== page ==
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Why are Barcelona ready to swap Arthur for Miralem Pjanic?

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Arthur Melo (Barcelona)

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ByAlexander Netherton
25/06/2020 at 09:46 | Updated 25/06/2020 at 10:47

Barcelona’s oddly structured deal to swap Arthur for Juventus’ Miralem Pjanic is explained by the Spanish club’s precarious financial position.

What is happening?

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Juventus have long been linked with a move for Barcelona’s Brazilian Arthur. The 23-year-old midfielder has struggled with injuries but has impressed in his time on the pitch since his arrival in 2018, but Barcelona are open to selling him for 80 million euros.

Once that deal is completed, Pjanic is expected to go the other way, with the Bosnian 30-year-old playmaker set to join the current Spanish champions for 70 million euros.

Juventus head coach Maurizio Sarri and Miralem Pjanic during a training session.

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Why are Barcelona ready to sell Arthur?

In an ideal world, Barcelona would probably keep Arthur unless they received an exceptional offer for him. He is technically talented, in a position they need to keep strong, and despite his injuries he looks like he can play at the top of European football for the next decade - hence Juve’s interest. However Barcelona need to get some cash to balance the books and so are being targeted by the Italian side.

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Why are Juventus happy to sell Pjanic?

The Bosnian is another excellent player, but at 30 he is coming towards the end of his career and to swap him for Arthur, seven years his junior, for about 10 million euros net spend is too good a deal to turn down. They will also benefit from recognising the income from letting an asset leave at a profit. Pjanic’s transfer fee of 32 million euros will likely have been amortised over the past few years since his 2016 move from Roma. Arthur cost a similar figure from Gremio, so both clubs will be able to record a profit on the players as assets. It doesn't change the bottom line of how much cash they actually have, but it does make for a healthier accounting appearance. They have made a profit on the buying and selling of their respective players, before wages are taken into account at least.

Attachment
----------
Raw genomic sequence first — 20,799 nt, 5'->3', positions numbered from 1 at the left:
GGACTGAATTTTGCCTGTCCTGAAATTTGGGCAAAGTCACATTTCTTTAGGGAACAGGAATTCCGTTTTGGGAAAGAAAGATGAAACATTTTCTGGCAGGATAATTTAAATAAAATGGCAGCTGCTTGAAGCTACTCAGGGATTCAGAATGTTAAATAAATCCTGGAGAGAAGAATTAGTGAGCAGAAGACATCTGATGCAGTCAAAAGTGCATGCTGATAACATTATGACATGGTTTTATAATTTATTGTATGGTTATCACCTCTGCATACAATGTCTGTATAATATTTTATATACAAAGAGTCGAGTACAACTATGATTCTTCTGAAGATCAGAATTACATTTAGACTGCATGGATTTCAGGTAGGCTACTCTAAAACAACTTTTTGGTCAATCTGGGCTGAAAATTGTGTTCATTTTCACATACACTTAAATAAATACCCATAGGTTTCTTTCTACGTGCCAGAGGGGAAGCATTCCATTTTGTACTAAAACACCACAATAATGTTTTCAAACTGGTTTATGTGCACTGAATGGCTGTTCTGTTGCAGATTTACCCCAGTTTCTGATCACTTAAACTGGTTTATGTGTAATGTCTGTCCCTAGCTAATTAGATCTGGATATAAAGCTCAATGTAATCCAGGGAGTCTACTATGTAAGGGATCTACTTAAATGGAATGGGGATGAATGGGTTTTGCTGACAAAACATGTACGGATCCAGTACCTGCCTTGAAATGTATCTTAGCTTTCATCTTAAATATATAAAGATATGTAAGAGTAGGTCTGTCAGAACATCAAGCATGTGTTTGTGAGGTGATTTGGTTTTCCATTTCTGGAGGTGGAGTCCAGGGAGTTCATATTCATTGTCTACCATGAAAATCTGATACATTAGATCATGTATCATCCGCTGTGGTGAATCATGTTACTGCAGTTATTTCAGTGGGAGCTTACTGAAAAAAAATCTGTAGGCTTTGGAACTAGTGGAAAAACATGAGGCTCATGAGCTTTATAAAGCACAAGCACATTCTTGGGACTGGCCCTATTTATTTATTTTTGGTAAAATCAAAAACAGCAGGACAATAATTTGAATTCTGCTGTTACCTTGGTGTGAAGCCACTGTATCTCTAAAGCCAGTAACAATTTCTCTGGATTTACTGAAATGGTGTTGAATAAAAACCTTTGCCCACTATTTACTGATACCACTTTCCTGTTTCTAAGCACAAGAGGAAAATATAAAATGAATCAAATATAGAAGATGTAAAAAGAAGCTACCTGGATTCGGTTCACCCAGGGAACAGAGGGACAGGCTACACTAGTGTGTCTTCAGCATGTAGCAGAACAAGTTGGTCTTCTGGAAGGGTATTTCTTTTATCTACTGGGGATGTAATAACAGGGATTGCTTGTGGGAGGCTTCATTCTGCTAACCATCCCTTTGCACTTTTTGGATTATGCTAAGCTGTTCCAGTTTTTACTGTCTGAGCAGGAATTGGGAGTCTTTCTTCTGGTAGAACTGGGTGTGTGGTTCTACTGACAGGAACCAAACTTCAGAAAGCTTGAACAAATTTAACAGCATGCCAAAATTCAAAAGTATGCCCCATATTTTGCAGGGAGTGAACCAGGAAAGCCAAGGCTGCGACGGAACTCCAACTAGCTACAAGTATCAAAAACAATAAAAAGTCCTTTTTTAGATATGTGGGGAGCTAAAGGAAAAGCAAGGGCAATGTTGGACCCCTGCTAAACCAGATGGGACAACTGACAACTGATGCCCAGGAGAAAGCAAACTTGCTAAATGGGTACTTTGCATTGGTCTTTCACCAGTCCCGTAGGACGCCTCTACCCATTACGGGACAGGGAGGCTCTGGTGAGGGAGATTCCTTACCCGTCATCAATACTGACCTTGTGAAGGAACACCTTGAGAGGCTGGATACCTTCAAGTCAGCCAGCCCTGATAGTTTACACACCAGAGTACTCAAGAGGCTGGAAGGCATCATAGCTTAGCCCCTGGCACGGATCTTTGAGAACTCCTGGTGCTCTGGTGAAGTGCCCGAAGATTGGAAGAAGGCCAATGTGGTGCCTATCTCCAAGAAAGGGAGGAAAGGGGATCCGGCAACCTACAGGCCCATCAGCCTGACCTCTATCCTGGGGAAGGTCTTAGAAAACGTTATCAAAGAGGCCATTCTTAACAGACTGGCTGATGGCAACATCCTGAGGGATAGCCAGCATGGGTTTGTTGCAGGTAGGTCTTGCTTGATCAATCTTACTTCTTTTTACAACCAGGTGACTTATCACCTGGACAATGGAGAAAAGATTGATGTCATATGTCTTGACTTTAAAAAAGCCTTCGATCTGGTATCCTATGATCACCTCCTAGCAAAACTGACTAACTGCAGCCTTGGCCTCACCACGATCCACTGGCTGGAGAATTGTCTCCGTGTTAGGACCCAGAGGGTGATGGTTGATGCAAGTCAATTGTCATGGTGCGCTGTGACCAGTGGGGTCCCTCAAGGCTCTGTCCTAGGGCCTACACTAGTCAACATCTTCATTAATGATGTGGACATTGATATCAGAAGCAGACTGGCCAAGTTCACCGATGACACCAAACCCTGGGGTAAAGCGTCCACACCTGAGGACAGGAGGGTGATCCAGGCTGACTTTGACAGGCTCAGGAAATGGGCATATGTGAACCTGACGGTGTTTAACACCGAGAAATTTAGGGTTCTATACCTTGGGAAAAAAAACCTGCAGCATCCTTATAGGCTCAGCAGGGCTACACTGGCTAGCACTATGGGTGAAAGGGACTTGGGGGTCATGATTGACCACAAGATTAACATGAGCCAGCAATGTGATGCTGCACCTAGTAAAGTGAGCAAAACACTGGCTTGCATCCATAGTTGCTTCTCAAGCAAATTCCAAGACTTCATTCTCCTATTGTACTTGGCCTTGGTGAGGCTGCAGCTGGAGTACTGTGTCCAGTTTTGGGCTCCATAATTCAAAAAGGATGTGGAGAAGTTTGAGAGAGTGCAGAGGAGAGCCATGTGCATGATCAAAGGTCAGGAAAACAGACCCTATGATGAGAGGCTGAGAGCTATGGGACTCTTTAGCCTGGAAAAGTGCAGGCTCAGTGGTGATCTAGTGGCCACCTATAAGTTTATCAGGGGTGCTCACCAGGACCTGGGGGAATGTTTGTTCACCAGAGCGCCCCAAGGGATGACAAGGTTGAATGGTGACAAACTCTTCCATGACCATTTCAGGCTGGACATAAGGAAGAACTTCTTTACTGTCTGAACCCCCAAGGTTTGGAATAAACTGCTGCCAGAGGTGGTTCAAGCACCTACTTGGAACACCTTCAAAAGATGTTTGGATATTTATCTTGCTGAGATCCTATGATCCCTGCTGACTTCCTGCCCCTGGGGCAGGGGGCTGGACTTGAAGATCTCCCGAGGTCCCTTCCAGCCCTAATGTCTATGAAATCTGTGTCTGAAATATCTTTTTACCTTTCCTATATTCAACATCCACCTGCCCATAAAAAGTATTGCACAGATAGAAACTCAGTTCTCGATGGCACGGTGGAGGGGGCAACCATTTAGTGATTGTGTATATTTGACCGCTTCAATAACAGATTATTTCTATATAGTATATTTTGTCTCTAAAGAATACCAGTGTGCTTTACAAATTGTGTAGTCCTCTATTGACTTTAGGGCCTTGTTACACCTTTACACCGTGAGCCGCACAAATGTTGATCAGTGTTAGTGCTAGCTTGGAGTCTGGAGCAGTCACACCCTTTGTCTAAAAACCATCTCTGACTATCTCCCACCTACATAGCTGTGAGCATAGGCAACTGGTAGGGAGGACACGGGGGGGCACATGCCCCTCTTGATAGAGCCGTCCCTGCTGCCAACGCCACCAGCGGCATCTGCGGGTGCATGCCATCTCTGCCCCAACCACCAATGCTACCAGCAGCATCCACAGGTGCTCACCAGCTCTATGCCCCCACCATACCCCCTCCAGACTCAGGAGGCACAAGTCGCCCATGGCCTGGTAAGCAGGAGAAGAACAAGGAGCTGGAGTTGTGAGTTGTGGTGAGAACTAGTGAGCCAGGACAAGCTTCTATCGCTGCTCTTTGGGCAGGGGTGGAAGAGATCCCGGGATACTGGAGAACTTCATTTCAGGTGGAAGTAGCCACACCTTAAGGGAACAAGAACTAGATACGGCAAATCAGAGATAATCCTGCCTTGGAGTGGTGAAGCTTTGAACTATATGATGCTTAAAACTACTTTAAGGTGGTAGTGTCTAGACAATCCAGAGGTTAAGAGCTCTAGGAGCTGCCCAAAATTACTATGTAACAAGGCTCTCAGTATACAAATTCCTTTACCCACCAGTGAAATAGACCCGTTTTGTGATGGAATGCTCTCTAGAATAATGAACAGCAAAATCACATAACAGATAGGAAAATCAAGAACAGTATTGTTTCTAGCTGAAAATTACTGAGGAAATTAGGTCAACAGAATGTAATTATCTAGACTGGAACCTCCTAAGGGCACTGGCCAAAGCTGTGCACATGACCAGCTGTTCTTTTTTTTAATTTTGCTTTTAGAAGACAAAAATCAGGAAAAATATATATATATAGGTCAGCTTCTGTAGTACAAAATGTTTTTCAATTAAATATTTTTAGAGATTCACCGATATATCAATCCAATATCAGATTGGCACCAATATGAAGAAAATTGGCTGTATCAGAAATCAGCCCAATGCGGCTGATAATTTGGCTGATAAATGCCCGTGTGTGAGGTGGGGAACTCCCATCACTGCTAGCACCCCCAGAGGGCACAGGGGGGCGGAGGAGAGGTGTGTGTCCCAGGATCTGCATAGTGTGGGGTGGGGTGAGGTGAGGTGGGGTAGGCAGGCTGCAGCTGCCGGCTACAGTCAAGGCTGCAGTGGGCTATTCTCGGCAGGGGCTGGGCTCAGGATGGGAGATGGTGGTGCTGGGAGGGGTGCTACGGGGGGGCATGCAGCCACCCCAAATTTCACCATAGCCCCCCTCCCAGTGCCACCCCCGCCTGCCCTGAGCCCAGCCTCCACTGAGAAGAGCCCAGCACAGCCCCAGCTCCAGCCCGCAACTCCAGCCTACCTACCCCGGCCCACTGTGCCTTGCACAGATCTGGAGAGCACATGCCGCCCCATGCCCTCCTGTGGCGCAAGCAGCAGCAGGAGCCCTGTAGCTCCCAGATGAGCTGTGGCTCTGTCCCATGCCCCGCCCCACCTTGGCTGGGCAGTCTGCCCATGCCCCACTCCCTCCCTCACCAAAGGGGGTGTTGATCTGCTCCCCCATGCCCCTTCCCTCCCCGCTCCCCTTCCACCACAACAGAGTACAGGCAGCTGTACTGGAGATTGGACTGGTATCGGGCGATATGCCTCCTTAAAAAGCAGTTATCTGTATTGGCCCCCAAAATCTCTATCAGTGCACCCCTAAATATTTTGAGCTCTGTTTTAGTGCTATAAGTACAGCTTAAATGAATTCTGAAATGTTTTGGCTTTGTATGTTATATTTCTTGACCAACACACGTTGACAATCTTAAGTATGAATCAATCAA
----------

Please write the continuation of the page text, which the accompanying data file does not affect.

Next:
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How have Barcelona got into such a state?

The £200 million-odd earned from selling Neymar has certainly helped ease transfer expenditure over the past few years, but Barcelona are chronically mismanaged. They have perhaps the best squad in the world, but it is a mishmash. The 33-year-old Lionel Messi is on half a million euros a week, but there are huge wages for Luis Suarez, Ivan Rakitic, Sergio Busquets, Gerard Pique and Arturo Vidal. Transfers for Philippe Coutinho and Ousmane Dembele have so far produced little value and are expensive missteps. Martin Braithwaite is 29 and not really needed anymore, and even Pjanic will likely move on in a couple of years.

It was only a decade or so ago that Barcelona had to reportedly ban colour photocopying in a drive to cut costs, and things have improved since. More sponsorship money, more ticket revenue, getting people into the club museum and Champions League broadcast money all adds up. Unfortunately for them so has the wage bill, which stood at 80% of pre-coronavirus turnover. It is an unsustainable state of affairs, with 50% the acceptable rule of thumb.

Lionel Messi of FC Barcelona reacts during the Liga match between Sevilla FC and FC Barcelona at Estadio Ramon Sanchez Pizjuan on June 19, 2020

Image credit: Getty Images

Will this fix everything?

In word, no. In two words, absolutely not. The extra revenue will allow Barca to extend the problem into next season and probably beyond. As several of their players, noted above, decline in powers they will be moved on to other clubs willing to take a chance on their remaining seasons, but they will likely be compensated for leaving before their contracts are due to end.

The options for Barcelona are to cut costs, increase revenue, or a mix of both. With the impact of coronavirus potentially lasting for years to come, the emphasis will have to be on reduced expenditure. While transfer fees and wage inflation will likely slow due to the global effects, other clubs have more solid foundations to operate upon, so Barcelona will need to move on their older players, bring in new signings - historically a key weakness of the club - and maintain their ability to challenge for trophies.

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